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This eBook from the Gutenberg Project consists of approximately 308 pages of information about The Ramrodders.

“I do not.  But that proposition, no matter how good it sounds, is the sugar-coated preface to an attempt to steal the undeveloped water-powers of this State.”

The Senator’s fat neck reddened.

“You may be inclined to modify that rather rash statement, General Waymouth, when I tell you that I suggested the insertion of that resolution.”

“I recognized it as yours, Senator.  Some time ago my bankers gave me the personnel of the group behind the Universal Development Company.  In making my statement, I understand perfectly what legislation that resolution is leading up to.”

“Vard,” broke in the Duke, conciliatingly, “don’t take so much for granted.  Why, there are folks suspicious enough to accuse Saint Peter of starting Lent and ticking off Fridays from the meat programme simply because he was in the fish business.  Let’s not get to fussing about a set of convention resolutions.  They’re mostly wind, anyway.”

But General Waymouth was not appeased.

“I know what resolutions stand for—­how much and how little.  I’m taking this occasion, gentlemen, to set myself right with you.  That resolution will do for a text!  I want no taunts later that I led you on into a trap.”

He struck the table with the flat of his hand.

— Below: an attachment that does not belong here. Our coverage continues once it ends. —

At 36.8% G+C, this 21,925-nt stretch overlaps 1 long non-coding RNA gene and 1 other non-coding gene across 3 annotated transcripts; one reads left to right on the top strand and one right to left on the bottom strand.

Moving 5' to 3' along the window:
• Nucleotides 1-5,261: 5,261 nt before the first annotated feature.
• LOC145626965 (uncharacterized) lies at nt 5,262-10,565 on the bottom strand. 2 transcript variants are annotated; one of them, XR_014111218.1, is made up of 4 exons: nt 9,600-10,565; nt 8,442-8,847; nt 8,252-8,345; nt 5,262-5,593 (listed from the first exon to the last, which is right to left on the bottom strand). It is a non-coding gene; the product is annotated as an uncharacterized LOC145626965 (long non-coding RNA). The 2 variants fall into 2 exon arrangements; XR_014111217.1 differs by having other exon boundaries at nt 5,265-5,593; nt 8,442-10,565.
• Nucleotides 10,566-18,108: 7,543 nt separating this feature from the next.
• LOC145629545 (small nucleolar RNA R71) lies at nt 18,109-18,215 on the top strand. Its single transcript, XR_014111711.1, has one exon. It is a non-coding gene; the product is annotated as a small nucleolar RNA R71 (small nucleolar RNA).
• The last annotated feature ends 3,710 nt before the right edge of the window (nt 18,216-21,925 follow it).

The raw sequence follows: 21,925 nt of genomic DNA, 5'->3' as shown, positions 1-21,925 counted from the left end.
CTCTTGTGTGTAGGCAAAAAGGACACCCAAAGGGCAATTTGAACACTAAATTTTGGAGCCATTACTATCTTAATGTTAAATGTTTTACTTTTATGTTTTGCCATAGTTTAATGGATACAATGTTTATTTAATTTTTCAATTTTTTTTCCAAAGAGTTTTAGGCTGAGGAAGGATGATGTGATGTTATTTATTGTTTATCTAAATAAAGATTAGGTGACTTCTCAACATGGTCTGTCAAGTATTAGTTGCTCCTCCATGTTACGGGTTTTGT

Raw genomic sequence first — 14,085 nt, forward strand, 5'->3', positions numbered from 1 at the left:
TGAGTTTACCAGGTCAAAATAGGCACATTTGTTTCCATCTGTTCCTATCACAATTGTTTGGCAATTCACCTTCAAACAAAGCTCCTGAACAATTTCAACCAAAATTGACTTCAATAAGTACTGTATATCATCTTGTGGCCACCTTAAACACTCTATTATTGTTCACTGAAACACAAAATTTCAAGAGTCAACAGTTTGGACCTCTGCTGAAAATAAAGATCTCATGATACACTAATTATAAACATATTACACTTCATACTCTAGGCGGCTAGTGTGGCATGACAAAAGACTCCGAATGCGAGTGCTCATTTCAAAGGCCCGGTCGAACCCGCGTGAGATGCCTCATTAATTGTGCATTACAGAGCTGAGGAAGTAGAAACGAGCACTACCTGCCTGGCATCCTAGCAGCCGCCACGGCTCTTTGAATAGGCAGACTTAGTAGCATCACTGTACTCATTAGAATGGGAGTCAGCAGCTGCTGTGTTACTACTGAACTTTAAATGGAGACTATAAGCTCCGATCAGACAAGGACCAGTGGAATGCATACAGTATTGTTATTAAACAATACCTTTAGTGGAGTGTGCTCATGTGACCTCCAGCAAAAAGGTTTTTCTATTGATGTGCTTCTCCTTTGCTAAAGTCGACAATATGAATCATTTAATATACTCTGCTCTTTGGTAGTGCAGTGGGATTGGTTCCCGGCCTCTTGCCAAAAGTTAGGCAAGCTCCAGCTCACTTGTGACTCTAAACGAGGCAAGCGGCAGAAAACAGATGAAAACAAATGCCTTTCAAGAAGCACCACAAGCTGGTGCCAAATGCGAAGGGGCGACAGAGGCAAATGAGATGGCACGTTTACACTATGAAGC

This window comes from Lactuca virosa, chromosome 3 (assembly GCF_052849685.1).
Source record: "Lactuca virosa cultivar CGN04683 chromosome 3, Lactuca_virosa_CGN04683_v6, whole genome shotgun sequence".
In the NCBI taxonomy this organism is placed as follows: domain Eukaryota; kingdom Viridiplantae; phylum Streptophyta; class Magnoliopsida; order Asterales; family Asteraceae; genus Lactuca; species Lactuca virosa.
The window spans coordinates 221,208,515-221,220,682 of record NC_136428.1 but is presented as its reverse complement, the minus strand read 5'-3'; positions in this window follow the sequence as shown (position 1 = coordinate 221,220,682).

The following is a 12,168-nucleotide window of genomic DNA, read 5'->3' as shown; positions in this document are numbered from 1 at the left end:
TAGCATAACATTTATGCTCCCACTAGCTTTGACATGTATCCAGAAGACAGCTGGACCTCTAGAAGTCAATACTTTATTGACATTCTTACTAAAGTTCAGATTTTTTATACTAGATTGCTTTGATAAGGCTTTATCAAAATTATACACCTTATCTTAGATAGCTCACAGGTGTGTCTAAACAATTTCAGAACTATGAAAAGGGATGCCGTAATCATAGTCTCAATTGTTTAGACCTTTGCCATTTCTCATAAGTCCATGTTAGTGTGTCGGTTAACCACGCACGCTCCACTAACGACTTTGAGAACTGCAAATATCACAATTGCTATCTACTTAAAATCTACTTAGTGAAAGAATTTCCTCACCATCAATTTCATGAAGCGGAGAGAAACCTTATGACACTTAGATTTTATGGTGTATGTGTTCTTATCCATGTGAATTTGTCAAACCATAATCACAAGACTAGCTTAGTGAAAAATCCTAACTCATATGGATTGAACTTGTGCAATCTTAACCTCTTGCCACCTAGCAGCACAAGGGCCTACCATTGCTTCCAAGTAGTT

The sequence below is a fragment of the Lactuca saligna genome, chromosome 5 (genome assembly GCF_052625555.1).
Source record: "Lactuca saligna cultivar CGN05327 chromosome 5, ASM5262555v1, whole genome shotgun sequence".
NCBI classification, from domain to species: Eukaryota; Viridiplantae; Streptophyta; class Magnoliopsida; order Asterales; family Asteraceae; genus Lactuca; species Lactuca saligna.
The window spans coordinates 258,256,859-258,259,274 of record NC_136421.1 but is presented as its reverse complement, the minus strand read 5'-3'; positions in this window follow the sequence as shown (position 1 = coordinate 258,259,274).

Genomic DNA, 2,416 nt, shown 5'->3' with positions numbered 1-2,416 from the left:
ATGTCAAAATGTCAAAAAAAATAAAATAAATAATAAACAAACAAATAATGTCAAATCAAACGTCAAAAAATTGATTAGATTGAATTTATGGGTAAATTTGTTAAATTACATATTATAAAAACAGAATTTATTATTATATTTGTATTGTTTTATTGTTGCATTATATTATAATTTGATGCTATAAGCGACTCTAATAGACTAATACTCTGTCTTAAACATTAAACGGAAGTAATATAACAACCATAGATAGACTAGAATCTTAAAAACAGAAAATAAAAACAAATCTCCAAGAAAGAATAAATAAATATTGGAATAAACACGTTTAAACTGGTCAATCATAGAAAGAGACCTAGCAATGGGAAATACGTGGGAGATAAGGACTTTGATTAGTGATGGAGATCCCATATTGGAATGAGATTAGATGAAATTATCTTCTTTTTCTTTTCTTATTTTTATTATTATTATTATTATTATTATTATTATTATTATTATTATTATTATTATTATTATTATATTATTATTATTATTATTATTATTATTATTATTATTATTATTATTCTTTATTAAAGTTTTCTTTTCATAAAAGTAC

“I’m laying my cards face up.  Here’s my hand!  I halt right here on that resolution.  I’m certain I know what it means, no matter how it sounds.  I’m willing to take my hat and walk out right now.  But if I stay—­if you promise to nominate me—­I propose to have the saying of what kind of a Governor I shall be!”

“That’s rather blunt talk to make to gentlemen,” protested the Senator, showing a spark of ire.

“At my age there isn’t time to make long speeches to shade the facts,” returned General Waymouth.  He was calm but intensely in earnest.

“Then you are all for reform—­one of the new reformers, eh?” inquired the Senator.  He cast a look of reproach at Thornton, as though that trusted manager had loosed a tiger on their defenceless party.

The General smiled—­smiled so sweetly that he almost disarmed their resentment.

“No, the Arba Spinneys of this State are the reformers.  I’m not under salary to run round and make disturbances in settled order.  I’m not a bigot with a single idea, nor a fanatic insisting that the world ought to follow the diet that my dyspepsia imposes upon me.  I’m merely an old man, gentlemen, who has got past a lot of the follies of youth and the passions of manhood, and has had a chance to reflect for a few years.  I have not asked to return to public life.  But if I do return, if you put power into my hands, I propose to render unto the people the things that are the people’s, and that term includes every man in this room.  It is not a programme that should alarm honest gentlemen!”

There was appeal in the tone—­there was a hint of rebuke in that final sentence that troubled the conscience of even Senator Pownal.  Thelismer Thornton was in a chair close to him.

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